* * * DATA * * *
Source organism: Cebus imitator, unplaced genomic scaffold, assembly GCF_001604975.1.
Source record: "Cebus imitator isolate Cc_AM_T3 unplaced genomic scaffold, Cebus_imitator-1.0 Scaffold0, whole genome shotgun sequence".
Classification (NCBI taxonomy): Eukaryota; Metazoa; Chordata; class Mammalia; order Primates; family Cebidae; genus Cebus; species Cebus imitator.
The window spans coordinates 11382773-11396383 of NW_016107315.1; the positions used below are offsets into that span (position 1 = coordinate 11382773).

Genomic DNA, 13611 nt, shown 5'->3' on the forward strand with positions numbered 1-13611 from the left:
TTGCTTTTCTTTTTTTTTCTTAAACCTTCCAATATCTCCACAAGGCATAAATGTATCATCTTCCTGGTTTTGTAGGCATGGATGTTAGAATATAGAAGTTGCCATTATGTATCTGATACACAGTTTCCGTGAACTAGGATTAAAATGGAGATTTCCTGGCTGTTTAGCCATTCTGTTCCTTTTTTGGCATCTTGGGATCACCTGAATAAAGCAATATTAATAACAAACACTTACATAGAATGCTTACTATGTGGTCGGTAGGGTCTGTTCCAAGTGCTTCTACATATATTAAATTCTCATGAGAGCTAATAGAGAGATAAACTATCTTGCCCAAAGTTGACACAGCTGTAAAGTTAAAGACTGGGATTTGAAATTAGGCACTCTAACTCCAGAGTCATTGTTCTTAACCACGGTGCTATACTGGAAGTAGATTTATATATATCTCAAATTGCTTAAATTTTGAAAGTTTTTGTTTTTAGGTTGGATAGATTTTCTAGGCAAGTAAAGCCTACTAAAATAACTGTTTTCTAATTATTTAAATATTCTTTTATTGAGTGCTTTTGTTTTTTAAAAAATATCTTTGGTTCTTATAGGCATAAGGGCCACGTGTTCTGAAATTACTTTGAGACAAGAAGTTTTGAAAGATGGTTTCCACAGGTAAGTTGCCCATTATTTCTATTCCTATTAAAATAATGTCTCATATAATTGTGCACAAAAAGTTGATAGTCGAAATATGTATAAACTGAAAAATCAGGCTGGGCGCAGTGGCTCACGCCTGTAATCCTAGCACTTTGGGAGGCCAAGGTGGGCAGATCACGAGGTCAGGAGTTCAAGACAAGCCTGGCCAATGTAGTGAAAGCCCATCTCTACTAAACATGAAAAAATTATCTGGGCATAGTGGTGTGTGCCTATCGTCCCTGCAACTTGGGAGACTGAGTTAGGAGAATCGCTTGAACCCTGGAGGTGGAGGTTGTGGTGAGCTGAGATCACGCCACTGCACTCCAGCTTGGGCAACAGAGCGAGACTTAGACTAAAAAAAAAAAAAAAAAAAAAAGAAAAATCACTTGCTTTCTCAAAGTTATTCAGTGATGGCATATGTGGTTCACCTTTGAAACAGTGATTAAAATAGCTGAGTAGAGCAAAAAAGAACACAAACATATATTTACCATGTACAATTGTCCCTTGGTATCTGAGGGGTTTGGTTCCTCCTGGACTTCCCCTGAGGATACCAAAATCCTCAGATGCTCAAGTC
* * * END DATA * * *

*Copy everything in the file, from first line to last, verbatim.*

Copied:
Source organism: Cebus imitator, unplaced genomic scaffold, assembly GCF_001604975.1.
Source record: "Cebus imitator isolate Cc_AM_T3 unplaced genomic scaffold, Cebus_imitator-1.0 Scaffold0, whole genome shotgun sequence".
Classification (NCBI taxonomy): Eukaryota; Metazoa; Chordata; class Mammalia; order Primates; family Cebidae; genus Cebus; species Cebus imitator.
The window spans coordinates 11382773-11396383 of NW_016107315.1; the positions used below are offsets into that span (position 1 = coordinate 11382773).

Genomic DNA, 13611 nt, shown 5'->3' on the forward strand with positions numbered 1-13611 from the left:
TTGCTTTTCTTTTTTTTTCTTAAACCTTCCAATATCTCCACAAGGCATAAATGTATCATCTTCCTGGTTTTGTAGGCATGGATGTTAGAATATAGAAGTTGCCATTATGTATCTGATACACAGTTTCCGTGAACTAGGATTAAAATGGAGATTTCCTGGCTGTTTAGCCATTCTGTTCCTTTTTTGGCATCTTGGGATCACCTGAATAAAGCAATATTAATAACAAACACTTACATAGAATGCTTACTATGTGGTCGGTAGGGTCTGTTCCAAGTGCTTCTACATATATTAAATTCTCATGAGAGCTAATAGAGAGATAAACTATCTTGCCCAAAGTTGACACAGCTGTAAAGTTAAAGACTGGGATTTGAAATTAGGCACTCTAACTCCAGAGTCATTGTTCTTAACCACGGTGCTATACTGGAAGTAGATTTATATATATCTCAAATTGCTTAAATTTTGAAAGTTTTTGTTTTTAGGTTGGATAGATTTTCTAGGCAAGTAAAGCCTACTAAAATAACTGTTTTCTAATTATTTAAATATTCTTTTATTGAGTGCTTTTGTTTTTTAAAAAATATCTTTGGTTCTTATAGGCATAAGGGCCACGTGTTCTGAAATTACTTTGAGACAAGAAGTTTTGAAAGATGGTTTCCACAGGTAAGTTGCCCATTATTTCTATTCCTATTAAAATAATGTCTCATATAATTGTGCACAAAAAGTTGATAGTCGAAATATGTATAAACTGAAAAATCAGGCTGGGCGCAGTGGCTCACGCCTGTAATCCTAGCACTTTGGGAGGCCAAGGTGGGCAGATCACGAGGTCAGGAGTTCAAGACAAGCCTGGCCAATGTAGTGAAAGCCCATCTCTACTAAACATGAAAAAATTATCTGGGCATAGTGGTGTGTGCCTATCGTCCCTGCAACTTGGGAGACTGAGTTAGGAGAATCGCTTGAACCCTGGAGGTGGAGGTTGTGGTGAGCTGAGATCACGCCACTGCACTCCAGCTTGGGCAACAGAGCGAGACTTAGACTAAAAAAAAAAAAAAAAAAAAAAGAAAAATCACTTGCTTTCTCAAAGTTATTCAGTGATGGCATATGTGGTTCACCTTTGAAACAGTGATTAAAATAGCTGAGTAGAGCAAAAAAGAACACAAACATATATTTACCATGTACAATTGTCCCTTGGTATCTGAGGGGTTTGGTTCCTCCTGGACTTCCCCTGAGGATACCAAAATCCTCAGATGCTCAAGTC